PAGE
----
Does The Donald have any place in said Housman Country? Nope, he'll just destroy it with golf courses, Republican rallies, porn fests,
faux-brick walls (studded with glory holes) and surveillance cameras.

But if the monster called Trump dares to put in an appearance in Europe, I think we can put our faith in that other Don — Quixote. That poor starving, sixteenth century, knight errant knows a bad 'un when he sees one. Well, no he doesn't, but even deep in hallucination, the gaunt ambassador for humanity would identify Trump for what he is, a destroyer of freedom, equality, learning, dignity and the simple life.

Let's try reading El Don's Spanish mind:

Into Trump's heart a spear that kills
From yon far country throws:
What are those blue remembered hills,
What spires, what farms are those?

That is the land of lost content,
I see it shining plain,
The happy highways where I went
And cannot come again.

So what am I saying?

If you only have the day, be in it. Whether lying on Skellig Michael or walking in the vicinity of Blairgowrie.

If all you have is the day, be
conscious of it to the full.

Yesterday, today, tomorrow.

June 23, 2024.

(If you're wondering about the discrepancy: as already alluded to, an editorial issue needed to be resolved.)

I rest my pen. Several of us do.


Has enough distance been put between Jeff New's first Satire of this chapter and what follows, being his second?

Is there sufficient link between 'The Book of John' in the
New Testament and those St John's Colleges that were named after John the Evangelist and John the Baptist in Oxford and Cambridge?

Who cares? In which case, let the blasphemy begin…

(For 'Lazarus' read C.A.R. Hills, if you must, dear reader of the soon-to-be-complete
PEN PALS. And when I say 'soon', I mean in a minute or two, which is the time that it will take you to read the short Satire that follows this full-stop.)


You think they’d let a sleeping dog lie, but no.—

Thin, white, hauled from the silence of my tomb, I stumbled through catacombs then stooped to crawl along a tunnel burrowed out by giant mole or badger. Until forced to stop, snagged among tough rootstrings spreading underneath a specimen of vigorous weed.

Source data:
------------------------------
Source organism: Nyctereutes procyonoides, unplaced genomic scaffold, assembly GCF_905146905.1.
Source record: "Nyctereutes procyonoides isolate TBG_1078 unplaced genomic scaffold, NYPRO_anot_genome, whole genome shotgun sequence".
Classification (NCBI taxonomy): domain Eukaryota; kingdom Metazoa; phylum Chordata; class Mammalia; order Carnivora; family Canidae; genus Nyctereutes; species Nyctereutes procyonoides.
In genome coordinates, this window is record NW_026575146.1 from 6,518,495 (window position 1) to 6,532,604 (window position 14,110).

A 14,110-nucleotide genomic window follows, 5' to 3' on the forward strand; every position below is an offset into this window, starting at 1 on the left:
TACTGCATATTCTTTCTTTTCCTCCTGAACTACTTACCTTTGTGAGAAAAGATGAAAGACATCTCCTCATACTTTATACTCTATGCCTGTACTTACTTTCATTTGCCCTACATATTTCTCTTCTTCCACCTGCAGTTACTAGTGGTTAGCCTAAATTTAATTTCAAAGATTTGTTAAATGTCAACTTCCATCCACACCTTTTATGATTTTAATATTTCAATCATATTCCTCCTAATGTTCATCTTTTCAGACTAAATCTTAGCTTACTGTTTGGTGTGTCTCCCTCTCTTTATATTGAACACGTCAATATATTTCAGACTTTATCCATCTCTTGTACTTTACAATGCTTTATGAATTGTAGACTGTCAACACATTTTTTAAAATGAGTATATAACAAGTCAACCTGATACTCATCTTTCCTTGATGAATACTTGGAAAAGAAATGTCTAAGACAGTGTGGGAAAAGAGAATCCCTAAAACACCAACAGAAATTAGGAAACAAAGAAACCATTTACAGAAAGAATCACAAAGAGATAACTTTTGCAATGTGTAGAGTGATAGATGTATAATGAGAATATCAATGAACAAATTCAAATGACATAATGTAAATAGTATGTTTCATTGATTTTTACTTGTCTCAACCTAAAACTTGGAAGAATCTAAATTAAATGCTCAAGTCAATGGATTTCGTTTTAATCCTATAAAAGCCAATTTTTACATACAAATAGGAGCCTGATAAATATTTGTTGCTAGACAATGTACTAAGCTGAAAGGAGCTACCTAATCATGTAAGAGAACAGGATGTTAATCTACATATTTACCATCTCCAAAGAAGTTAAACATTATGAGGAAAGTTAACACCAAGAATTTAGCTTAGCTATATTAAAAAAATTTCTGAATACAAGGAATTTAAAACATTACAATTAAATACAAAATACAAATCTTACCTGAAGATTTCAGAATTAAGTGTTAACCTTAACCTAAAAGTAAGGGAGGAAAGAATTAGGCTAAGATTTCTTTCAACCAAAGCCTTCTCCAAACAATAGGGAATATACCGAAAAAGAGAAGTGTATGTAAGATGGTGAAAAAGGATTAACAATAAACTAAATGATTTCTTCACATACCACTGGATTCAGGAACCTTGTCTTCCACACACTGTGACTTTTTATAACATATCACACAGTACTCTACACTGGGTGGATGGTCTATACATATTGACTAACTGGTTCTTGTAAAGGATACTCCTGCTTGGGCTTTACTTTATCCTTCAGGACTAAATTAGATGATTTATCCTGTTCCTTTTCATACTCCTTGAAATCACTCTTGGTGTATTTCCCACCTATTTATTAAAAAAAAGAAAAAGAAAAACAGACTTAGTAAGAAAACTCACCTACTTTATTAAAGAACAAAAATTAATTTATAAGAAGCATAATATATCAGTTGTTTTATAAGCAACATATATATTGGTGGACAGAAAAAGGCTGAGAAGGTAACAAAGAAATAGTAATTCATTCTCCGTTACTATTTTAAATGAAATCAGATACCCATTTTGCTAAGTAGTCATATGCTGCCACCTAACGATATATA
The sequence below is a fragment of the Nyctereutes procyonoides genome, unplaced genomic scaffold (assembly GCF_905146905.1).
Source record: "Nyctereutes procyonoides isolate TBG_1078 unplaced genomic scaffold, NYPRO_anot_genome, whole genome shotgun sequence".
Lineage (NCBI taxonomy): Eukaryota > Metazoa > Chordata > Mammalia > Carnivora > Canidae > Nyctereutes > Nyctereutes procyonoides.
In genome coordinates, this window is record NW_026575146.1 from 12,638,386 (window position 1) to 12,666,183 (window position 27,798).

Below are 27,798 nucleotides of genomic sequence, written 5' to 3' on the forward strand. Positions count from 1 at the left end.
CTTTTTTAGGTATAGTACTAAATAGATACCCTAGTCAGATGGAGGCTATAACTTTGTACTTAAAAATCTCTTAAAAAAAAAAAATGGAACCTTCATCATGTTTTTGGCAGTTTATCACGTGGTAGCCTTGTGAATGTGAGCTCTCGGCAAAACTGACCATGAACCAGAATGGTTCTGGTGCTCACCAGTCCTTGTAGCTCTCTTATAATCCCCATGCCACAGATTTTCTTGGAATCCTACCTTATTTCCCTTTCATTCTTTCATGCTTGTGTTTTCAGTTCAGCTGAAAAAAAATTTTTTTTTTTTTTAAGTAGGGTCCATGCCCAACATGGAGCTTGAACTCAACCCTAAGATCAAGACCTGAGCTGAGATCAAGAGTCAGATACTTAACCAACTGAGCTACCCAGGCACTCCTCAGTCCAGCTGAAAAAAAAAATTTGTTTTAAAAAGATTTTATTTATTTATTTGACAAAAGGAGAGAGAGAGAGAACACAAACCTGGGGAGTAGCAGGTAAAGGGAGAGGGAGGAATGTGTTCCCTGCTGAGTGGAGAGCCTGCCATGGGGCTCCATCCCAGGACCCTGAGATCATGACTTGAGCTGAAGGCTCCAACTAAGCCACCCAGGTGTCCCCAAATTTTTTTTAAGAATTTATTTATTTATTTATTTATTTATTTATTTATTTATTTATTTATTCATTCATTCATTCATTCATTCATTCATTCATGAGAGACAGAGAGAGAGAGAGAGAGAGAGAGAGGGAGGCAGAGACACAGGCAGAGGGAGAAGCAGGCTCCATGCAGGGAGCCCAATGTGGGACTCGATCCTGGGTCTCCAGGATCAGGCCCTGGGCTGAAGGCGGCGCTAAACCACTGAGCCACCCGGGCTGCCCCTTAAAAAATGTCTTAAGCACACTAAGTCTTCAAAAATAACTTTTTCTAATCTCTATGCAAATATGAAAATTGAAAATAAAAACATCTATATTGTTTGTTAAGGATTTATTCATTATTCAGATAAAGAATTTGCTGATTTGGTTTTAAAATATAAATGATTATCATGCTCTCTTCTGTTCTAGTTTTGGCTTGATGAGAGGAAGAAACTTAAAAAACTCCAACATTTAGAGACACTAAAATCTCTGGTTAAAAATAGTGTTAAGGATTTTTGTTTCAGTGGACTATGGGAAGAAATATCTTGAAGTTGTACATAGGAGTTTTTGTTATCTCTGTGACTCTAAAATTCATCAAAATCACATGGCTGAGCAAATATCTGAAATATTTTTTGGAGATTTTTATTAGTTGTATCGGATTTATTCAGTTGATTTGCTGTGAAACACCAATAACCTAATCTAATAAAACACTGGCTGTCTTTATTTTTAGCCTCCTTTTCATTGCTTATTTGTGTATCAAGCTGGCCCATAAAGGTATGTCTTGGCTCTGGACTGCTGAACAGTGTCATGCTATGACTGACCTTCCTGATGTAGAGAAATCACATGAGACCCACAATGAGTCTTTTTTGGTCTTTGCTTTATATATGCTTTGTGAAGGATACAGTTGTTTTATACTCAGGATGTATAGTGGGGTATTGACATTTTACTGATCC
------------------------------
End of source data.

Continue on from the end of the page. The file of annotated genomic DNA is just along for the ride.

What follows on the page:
The uncertain light dodging at my back was growing brighter, a sign of my pursuer who came bustling round the bend, beckoning and smiling till he noticed my disquiet when, vexed brows angled above a well-shaped nose, rolling up his sleeves and stretching out an arm, he uttered that sweet summons once again—

Come forth!

Desperate, I fought hard against the fibrous tangle, yanking at its bole until the plant (a big hog thistle) and patch of earth it sprouted from fell in upon my skull.

Brushing crumbled marl from neck and linen wrappings I peeped out at the world above to find that night had come, then scrambled from the hole I’d made in hopes to gain my freedom under cover of that darkness (I do not intend to make an exhibition of myself for anybody’s sake).

Stamping soil down hard to keep my would-be saviour under

I set off on all fours along the border of a meadow whose dreaming sheep and bullocks didn’t pay me any mind. Until further progress blocked by what seemed an endless hedgerow I crawled into a ditch overgrown with thorn and bramble, praying their concealment and the night would grant me the one thing that I longed for, final rest.

Maybe even cried to the full moon, I felt so desperate, but before I’d time to catch my breath the ground in front exploded in an instant upthrusting of hands, arms, head and shoulders as that son of man stood upright, deep-ribbed chest and hollow belly showing dark against the stars, lank hair hanging grey now, yellow eyeballs fixed upon his quarry.

Panicking at talons, snarling nostrils, fangs that flashed against my cheek, I shrank back from the black-lipped gape that framed his bloody gullet ululating its everlasting howl.